Preheating a pan allows the base and sides to heat up before cooking. This is important when cooking foods on high heat, such as searing delicious steaks or frying vegetables.
The hotter the pan is to start, the better it will hold its high temperature when adding the meat or vegetables.
Less water is also released when cooking, allowing for that beautiful browning or delicious veggie crunch.
In many modern kitchens, traditional stoves have been switched for induction hobs.
So, can you heat an empty pan on an induction hob? Or will this cause the cooktop or your pans to become damaged?
Let’s find out.
Can You Preheat a Pan on Induction?
The simple answer here is yes, you can preheat a pan on induction to get it to the right temperature before cooking.
Most pans are made of highly conductive metal. This, combined with the fact that inductions hobs heat the metal directly by using an electromagnetic current rather than getting hot themselves, means your pans won’t take long to preheat and you can be browning food and searing steaks within a few minutes.
Your induction hob won’t get damaged from preheating pans either. This is again down to the efficient heating energy-based heating method.
The induction stove itself doesn’t get hot to touch, only the pan itself.
As long as you keep your induction hob clean and avoid scratching the glass surface, you don’t need to worry.
Considerations for Preheating Pans on Induction Hobs
With that said, there are a few things to remember before you put your empty pan on an induction hob to preheat. Keep these in mind and you can preheat your cookware safely:
1. Never overheat your pans
You can preheat pans on an induction hob, but the mechanism that powers these modern stoves means pans heat up extremely quickly, and overheating is a common issue.
A preheat of 1-2 minutes should be all that is needed, and ideally don’t heat the pan on a high heat setting.
Leave the pan on your stove for longer than this or at a higher than necessary temperature and it could become a hazard.
You are more likely to pick up a pan off the induction hob if it has nothing in it, without realising how hot it has got.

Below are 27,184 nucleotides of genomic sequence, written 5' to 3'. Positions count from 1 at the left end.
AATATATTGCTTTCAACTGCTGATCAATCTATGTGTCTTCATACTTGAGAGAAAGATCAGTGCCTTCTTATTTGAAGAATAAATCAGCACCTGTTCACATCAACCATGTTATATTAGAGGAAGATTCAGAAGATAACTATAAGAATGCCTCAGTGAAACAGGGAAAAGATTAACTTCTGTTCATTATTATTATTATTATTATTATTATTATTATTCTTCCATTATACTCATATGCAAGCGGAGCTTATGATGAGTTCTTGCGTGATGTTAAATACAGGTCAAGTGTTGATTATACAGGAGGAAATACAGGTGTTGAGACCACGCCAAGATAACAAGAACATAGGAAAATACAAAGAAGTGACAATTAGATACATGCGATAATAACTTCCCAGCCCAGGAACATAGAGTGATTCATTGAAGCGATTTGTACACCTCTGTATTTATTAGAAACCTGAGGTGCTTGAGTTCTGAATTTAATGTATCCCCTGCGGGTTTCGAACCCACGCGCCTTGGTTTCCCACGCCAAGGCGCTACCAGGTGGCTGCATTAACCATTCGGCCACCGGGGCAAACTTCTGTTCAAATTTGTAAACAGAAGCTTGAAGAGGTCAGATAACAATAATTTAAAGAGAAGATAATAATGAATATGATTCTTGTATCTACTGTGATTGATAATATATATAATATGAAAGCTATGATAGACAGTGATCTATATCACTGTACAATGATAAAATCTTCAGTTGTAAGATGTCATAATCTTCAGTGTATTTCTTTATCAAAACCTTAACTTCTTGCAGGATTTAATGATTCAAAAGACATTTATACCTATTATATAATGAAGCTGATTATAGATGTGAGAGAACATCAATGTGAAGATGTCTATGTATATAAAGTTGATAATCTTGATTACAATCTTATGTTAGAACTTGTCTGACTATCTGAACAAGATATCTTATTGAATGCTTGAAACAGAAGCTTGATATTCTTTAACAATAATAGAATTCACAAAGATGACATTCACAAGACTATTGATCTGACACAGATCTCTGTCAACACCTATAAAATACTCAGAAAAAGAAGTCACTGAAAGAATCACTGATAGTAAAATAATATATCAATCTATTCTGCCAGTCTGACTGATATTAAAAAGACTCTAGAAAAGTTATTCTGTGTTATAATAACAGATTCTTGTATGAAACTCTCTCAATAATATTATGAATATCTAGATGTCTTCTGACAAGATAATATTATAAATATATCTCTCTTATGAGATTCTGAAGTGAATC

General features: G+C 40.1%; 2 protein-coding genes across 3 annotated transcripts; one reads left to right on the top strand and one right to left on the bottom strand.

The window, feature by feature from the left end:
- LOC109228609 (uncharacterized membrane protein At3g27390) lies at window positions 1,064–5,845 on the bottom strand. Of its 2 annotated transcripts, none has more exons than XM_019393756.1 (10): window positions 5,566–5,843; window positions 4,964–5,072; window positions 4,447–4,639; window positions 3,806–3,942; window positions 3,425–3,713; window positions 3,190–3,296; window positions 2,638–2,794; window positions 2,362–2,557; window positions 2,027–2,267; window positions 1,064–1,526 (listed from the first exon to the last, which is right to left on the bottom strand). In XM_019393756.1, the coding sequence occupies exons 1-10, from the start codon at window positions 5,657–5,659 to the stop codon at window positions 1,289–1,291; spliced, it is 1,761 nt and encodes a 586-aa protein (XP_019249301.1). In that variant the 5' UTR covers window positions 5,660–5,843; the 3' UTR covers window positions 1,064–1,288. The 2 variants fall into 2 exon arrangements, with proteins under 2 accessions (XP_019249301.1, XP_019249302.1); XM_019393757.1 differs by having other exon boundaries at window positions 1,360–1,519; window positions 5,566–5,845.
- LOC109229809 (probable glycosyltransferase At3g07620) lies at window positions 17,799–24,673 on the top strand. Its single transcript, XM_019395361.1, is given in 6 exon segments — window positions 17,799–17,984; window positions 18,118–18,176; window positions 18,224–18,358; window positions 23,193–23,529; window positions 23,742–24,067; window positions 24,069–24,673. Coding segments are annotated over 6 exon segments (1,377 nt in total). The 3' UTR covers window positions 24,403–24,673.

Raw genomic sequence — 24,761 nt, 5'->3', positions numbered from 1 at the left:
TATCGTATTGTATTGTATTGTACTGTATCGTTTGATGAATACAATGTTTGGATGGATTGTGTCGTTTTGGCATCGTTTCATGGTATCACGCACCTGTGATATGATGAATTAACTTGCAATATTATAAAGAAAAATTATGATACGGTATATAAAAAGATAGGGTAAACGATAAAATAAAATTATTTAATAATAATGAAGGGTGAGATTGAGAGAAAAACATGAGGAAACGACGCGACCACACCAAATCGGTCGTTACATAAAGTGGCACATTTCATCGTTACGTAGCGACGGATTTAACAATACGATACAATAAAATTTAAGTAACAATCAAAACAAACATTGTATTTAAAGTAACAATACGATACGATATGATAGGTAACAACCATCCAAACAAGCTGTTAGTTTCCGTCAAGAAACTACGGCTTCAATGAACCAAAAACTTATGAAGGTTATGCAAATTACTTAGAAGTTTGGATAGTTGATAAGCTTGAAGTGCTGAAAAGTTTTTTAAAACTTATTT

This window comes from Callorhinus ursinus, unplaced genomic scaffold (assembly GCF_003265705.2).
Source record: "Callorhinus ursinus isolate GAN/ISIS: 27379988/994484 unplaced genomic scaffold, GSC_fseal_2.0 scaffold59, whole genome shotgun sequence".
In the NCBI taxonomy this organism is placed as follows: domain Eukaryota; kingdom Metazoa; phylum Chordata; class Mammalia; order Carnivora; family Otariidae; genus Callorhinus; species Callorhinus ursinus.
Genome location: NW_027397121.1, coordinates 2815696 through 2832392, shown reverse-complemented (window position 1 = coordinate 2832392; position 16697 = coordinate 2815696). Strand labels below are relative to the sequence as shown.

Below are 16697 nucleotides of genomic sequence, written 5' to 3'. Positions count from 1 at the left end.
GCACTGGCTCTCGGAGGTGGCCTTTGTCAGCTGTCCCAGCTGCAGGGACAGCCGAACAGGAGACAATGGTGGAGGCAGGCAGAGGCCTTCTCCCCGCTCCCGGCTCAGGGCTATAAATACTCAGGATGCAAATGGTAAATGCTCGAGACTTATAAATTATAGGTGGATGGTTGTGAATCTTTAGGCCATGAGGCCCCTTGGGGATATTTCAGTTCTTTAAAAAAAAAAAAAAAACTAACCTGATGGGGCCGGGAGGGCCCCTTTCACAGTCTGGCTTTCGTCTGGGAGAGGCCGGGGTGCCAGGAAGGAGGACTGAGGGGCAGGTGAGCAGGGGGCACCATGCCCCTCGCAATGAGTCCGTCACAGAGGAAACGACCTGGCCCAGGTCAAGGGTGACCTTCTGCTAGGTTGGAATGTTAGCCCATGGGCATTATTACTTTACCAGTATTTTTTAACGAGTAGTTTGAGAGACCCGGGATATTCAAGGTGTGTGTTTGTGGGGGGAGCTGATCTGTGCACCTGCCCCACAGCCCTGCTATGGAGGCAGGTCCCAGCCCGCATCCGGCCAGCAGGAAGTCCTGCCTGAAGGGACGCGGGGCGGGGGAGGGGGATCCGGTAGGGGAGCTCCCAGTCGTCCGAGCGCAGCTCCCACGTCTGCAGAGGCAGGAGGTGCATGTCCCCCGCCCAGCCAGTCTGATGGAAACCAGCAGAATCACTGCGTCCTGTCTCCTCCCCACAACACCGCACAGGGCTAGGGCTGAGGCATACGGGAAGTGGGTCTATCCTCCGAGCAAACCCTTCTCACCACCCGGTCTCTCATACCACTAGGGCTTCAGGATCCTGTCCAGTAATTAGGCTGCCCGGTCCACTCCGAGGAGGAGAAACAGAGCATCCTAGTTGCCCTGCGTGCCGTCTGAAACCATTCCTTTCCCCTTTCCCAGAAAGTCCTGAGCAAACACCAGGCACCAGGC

And the longer the pan is sitting on the stove, the hotter it becomes. This increases the likelihood of you or a family member burning themselves accidentally.
A good idea around this is to put oil or butter in the pan while it heats, rather than heating a completely empty pan.
These cooking fats start smoking at 204°C which indicates your pan is getting too warm and you should turn the temperature down and add your food.
It also acts as a visual reminder that the pan is hot to touch and thus reduces the number of burn accidents.
2. Don’t preheat non-stick pans
Have you ever had a pan lose its non-stick coating over time? This is nearly always down to overheating.
Take Teflon pans, for example. When accidentally heated to over 348°C the coating starts to deteriorate and the pan loses its non-stick quality.
You’ll then have to go out and purchase new pans, so it is best to stay safe and never preheat empty non-stick cookware.
Depending on the chemicals used to produce the non-stick coating, preheating can also potentially release toxic fumes into the air if the pan gets too hot.
Inhaling these fumes is detrimental to human health and causes a condition called polymer fume fever.
This is characterised by flu-like symptoms that last up to two days. When exposed to fumes from Teflon pans heated to 390°C, some studies even found links to lung damage.
How to Preheat Pans on an Induction Hob the Right Way
Preheating pans on an induction hob is a great skill all home cooks can benefit from. It is required for searing steaks and other pieces of meat, making for that perfect browning.
It’s also a must when sauteing vegetables, helping them to retain their delicious crunch.
However, you only reap these rewards and avoid the safety risks if preheating is done correctly. Here are some tips to preheat your pan the right way:
- Always put your induction hob to medium-high heat when preheating to avoid overheating.
- Leave the pan for no longer than two minutes before checking whether it is up to temperature.
- Add a droplet of water while you are heating the pan. When it is warm enough, the droplet will jump around the surface of the pan.
- At this point you can add oil and start cooking. If the pan is too warm, take it off the heat and leave it to cool for a few minutes, otherwise, the oil could spit back at you.
- Know you don’t need to preheat your pan for everything you cook. Rendering meat, cooking bacon, and caramelising onions all work best when you start with a cold pan.
Hannah is a freelance content writer and self-proclaimed foodie. When Hannah isn’t sitting tapping at her laptop, you’ll probably find her in the kitchen. As an ex-chalet host, she’s used to cooking four-course meals for 10+ people and loves feeding friends and family whenever possible.